For my father, there were really only two mysteries that he was unable to solve in his life. First, he wanted to know if there were toilets in heaven. He enjoyed his visits to the bog. "It's time to broadcast," he'd pronounce before shuffling upstairs. If you were wise, you didn't go up there until it was safe, know what I mean?
Who killed Lonnie Paing? That was the really big question on my old man's mind. He had been posted in Manila in the days when Paing was florist to the stars of the Marcos universe. "Lonnie was a blast," my father would say as he hovered over the stove tending to a tinola he was cooking. "He was very quiet but knew how to go wild in second gear." They came from the same town in England and shared a taste for antiques. That's probably why somebody killed Paing, not long before my father returned to London. Broke into his house and gave him a good chopping before stealing away with some choice knick-knacks. "What fucker could do that?" my old man would ask, eyes wide and searching.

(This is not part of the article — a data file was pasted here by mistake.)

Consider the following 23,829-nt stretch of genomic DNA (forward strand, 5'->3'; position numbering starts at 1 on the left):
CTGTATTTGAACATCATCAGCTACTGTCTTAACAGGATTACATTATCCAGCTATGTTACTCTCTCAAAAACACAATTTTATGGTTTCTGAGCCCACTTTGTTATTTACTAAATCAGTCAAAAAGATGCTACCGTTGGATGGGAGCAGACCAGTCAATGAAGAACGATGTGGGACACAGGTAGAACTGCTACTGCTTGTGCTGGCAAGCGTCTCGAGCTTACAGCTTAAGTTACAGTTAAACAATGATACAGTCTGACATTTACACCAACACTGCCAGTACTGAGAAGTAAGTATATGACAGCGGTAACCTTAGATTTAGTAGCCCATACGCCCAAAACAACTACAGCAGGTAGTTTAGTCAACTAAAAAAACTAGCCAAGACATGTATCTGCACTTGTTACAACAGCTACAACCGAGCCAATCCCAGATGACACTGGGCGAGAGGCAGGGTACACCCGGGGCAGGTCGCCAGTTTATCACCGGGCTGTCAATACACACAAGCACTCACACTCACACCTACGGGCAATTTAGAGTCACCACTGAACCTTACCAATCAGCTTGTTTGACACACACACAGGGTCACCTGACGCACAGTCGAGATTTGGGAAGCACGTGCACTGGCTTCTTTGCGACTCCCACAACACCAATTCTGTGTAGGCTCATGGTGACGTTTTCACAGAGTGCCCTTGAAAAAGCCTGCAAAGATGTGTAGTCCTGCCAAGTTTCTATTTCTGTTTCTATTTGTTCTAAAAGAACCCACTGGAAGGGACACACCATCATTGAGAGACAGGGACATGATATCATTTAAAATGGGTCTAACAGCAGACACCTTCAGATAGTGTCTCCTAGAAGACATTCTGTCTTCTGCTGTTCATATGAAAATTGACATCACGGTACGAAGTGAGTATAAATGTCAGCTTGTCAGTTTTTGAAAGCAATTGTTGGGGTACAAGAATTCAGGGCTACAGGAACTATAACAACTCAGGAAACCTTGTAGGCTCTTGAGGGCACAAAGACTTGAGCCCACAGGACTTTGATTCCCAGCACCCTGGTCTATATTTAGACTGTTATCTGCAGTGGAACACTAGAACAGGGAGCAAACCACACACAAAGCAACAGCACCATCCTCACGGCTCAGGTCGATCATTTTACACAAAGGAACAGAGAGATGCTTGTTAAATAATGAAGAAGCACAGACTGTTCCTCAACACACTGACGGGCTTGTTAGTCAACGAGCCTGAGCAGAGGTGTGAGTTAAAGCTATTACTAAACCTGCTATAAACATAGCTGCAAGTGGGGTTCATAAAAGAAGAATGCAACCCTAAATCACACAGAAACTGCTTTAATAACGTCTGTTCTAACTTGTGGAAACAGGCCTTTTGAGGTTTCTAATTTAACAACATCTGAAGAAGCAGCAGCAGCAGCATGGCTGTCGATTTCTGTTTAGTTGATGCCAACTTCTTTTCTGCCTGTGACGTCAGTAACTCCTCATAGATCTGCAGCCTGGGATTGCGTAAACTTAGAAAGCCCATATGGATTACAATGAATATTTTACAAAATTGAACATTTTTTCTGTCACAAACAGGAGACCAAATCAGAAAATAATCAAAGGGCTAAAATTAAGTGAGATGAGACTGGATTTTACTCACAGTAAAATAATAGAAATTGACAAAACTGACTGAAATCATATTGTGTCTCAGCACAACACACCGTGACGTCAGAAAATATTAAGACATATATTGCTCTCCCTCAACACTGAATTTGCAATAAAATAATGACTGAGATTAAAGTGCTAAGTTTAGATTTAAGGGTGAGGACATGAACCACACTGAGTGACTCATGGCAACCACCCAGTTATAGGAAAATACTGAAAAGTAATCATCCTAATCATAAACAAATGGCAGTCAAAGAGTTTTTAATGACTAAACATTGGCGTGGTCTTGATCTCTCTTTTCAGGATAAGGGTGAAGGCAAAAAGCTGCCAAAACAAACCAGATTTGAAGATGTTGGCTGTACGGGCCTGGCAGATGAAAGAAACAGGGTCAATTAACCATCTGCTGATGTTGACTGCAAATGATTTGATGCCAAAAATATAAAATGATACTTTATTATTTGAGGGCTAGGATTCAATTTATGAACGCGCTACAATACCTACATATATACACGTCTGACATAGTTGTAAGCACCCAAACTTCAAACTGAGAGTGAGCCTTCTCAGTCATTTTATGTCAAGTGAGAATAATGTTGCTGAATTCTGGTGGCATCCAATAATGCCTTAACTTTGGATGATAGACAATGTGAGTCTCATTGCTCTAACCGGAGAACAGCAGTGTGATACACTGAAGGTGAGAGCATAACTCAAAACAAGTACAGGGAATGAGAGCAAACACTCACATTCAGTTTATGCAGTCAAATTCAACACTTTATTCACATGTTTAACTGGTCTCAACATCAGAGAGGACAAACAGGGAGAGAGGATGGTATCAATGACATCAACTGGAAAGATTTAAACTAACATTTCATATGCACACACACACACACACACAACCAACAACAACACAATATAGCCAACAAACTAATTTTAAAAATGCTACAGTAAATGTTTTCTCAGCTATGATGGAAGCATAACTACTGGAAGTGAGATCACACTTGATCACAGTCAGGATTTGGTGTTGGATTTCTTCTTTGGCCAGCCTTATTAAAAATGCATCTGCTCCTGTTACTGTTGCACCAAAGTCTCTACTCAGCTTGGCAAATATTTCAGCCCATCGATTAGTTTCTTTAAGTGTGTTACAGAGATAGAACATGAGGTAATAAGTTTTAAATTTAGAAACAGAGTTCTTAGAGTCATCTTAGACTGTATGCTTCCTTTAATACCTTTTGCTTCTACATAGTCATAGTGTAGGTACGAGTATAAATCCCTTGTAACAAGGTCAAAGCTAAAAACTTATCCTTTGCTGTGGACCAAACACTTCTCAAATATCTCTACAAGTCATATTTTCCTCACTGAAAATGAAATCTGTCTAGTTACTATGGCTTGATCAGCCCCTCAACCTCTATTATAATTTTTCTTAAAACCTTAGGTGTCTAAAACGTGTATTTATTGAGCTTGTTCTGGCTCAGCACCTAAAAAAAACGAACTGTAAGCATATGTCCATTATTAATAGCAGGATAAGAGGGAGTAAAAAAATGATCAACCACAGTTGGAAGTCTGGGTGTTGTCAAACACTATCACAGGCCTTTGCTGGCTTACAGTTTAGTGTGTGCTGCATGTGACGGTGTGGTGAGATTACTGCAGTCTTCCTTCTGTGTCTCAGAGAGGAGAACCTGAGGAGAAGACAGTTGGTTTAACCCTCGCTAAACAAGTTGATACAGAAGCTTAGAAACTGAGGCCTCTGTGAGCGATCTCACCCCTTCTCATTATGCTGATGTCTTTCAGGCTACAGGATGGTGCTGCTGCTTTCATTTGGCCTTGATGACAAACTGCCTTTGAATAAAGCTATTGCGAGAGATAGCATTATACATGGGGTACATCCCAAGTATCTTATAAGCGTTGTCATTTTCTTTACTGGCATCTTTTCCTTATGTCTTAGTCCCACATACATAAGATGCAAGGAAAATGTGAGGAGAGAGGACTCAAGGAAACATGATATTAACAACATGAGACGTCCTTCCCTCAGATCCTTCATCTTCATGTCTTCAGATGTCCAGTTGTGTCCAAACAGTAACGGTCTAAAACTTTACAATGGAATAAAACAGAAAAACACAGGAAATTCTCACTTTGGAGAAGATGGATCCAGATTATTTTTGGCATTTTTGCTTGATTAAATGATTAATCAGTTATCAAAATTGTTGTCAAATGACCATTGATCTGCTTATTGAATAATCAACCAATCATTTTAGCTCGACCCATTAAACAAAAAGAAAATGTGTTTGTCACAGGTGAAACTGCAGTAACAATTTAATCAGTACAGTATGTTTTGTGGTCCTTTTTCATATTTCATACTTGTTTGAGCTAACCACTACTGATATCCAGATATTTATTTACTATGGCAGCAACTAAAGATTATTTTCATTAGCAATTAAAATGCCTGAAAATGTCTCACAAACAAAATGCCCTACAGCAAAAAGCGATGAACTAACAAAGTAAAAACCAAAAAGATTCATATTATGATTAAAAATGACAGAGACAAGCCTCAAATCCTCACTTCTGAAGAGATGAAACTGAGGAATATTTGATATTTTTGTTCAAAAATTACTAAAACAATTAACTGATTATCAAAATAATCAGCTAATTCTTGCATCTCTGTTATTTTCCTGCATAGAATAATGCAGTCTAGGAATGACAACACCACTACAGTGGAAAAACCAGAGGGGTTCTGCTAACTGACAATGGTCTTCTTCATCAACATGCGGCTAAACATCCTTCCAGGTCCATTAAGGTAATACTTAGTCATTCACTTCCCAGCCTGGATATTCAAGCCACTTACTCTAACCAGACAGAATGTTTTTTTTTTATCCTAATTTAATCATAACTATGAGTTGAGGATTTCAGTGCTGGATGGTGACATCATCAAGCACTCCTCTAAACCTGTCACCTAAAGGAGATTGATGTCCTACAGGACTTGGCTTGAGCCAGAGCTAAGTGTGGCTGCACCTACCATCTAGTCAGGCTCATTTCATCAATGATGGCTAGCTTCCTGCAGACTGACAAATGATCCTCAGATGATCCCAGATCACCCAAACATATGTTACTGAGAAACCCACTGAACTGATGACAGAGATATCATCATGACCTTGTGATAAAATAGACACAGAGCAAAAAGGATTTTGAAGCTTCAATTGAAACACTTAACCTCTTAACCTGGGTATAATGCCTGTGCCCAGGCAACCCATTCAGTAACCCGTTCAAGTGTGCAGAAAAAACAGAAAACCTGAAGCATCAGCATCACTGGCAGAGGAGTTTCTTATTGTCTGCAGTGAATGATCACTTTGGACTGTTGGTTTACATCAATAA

My father hated Manila. He was supposed to be posted in Hong Kong but the service played him dirty and sent him to Manila. That's where my sister and I were born. But I didn't go back until last year. They're never going to make a film "To Manila with Love" or write a song "April in Manila", know what I mean? It's a shithole.
I went to Lonnie Paing's place. I looked up the address in an old newspaper story. The house was gone. It's always like that.
12 December 2014